This speech took place not long after the launch of Huffington Post in Germany in cooperation with Burda was announced.
Arianna Huffington does not believe in quick doom of the press. But she definitely believes in the value of journalism, what was stressed in her speech many times. She addressed 3 trends dominating the world of media nowadays:
1. Moving from presentation to participation. In the heart of everything lies the engagement. People want to be heard, be it personal information, political or any other – people want to share it. This is effecting the media today. Arianna does not say it’s a harm for newspapers. It’s a process of changing where newspapers are moving digital, and pure players are adopting best journalism practices.
One of the proofs for this shift could be the latest Pulitzer awards, where New York Times won the award for the digital performance (the article about avalanches), and a pure player such as Huffington Post won the award for best story. Media nowadays are focusing not only on what needs to be exposed, but also on what needs to be spotlighted and has a value to community. This can be seen on Huffington Post in different sections, with different reading value proposition.
Huffington Post also is moving from presentation to participation. At first, the goal was to make everyone possible come to the HuffPo website, now this goal has changed – they want their content to be everywhere, be it mobile, Facebook, anywhere. Building brand became top priority. And brands are facing problems: they can often have a great website, but the key problem for them is how to make it live and interactive.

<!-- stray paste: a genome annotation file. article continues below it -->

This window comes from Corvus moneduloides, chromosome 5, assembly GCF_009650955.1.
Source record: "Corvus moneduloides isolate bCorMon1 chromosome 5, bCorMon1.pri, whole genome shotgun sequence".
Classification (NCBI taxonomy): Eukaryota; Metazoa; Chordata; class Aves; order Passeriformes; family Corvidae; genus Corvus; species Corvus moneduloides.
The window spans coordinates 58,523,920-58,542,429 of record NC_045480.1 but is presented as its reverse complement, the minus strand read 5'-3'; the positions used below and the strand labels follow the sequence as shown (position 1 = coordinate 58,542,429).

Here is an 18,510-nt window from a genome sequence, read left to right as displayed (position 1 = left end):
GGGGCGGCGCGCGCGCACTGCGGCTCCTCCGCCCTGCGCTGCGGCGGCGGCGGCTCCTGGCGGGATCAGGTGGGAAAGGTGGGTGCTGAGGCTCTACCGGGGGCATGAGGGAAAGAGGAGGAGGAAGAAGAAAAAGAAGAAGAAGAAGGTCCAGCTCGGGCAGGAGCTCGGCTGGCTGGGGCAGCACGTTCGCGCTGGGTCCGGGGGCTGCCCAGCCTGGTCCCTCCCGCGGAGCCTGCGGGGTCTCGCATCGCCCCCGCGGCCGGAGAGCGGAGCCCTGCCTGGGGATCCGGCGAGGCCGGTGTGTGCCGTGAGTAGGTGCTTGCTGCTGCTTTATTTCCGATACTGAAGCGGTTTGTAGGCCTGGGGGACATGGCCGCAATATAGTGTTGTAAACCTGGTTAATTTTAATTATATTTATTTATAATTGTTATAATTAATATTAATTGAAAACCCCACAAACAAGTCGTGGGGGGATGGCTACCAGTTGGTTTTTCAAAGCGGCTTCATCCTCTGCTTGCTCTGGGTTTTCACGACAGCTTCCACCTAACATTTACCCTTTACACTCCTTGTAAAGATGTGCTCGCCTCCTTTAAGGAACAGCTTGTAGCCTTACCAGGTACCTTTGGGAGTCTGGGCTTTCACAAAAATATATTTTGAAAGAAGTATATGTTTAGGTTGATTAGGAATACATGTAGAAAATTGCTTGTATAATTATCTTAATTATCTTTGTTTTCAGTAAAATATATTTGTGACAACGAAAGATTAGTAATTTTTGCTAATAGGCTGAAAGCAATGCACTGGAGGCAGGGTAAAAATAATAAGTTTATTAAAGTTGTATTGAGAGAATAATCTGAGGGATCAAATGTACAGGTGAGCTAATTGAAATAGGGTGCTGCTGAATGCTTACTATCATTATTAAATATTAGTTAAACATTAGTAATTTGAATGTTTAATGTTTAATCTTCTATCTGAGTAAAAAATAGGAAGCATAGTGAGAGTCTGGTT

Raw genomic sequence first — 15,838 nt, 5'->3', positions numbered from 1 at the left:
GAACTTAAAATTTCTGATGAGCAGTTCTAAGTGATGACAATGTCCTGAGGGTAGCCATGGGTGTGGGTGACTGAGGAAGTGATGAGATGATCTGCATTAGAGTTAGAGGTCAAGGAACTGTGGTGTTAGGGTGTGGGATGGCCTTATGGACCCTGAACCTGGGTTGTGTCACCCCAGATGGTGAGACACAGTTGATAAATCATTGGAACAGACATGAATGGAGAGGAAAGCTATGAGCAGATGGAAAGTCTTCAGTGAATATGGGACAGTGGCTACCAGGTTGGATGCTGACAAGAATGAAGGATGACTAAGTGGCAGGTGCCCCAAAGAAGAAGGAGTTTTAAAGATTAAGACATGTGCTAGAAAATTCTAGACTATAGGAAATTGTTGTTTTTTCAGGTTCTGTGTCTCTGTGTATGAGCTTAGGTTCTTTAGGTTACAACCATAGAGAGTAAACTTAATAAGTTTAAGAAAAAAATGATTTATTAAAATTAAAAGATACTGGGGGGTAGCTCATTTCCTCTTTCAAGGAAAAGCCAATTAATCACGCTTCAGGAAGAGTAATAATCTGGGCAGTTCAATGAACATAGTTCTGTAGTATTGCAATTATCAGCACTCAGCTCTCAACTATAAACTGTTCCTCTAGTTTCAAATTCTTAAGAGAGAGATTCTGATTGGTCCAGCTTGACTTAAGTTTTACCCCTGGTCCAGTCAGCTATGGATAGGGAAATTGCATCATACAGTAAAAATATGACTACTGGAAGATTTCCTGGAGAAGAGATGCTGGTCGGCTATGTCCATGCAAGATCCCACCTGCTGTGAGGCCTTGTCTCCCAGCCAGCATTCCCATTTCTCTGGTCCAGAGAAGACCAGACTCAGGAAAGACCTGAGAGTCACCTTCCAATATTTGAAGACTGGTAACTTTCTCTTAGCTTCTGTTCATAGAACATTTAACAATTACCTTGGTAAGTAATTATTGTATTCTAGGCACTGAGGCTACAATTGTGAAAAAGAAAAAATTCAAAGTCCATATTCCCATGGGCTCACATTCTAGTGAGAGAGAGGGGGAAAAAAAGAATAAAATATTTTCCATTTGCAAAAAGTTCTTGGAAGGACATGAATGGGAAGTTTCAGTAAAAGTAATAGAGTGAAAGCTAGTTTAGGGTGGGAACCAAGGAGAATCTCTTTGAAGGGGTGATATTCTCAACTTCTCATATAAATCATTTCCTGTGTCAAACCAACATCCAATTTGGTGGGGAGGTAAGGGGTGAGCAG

2. There’s a snake in the garden. This snake is the problem with fetishizing virality by today’s media. Publishers often don’t know the difference between what is viral, and what could really have value. Lots of virals according to Arianna are simply thrash. It raises hyperconnection, and in a hyperconnected world we are losing the ability to connect with ourselves, said Arianna Huffington.
Publishers must protect their relevance. The way to keep being relevant is to keep innovating.
3. Search. More and more people are searching not only for information, but also for meaning and explanation. That kind of stories resonate with people. Huffington Post together with many other big players understand that. Journalists should strive to be a journalistic enterprise and a platform at the same time.
Arianna Huffington recognizes where the attention of big media goes. She addressed the problem of paywalls by saying there is a pay for introducing paywalls, which is a drop in traffic. But it’s neither wrong or bad – publishers need to calculate whether that kind of strategy is economically good for them. They have to look at the trade off. Every big story is an opportunity to add readers/viewers. Every big story has a cummulative effect. For example, Huffington Post gained over 400.000 new readers from their coverage of the Boston bombing. She knows not all of them will stay with Huffington Post, but a percent of them – yes.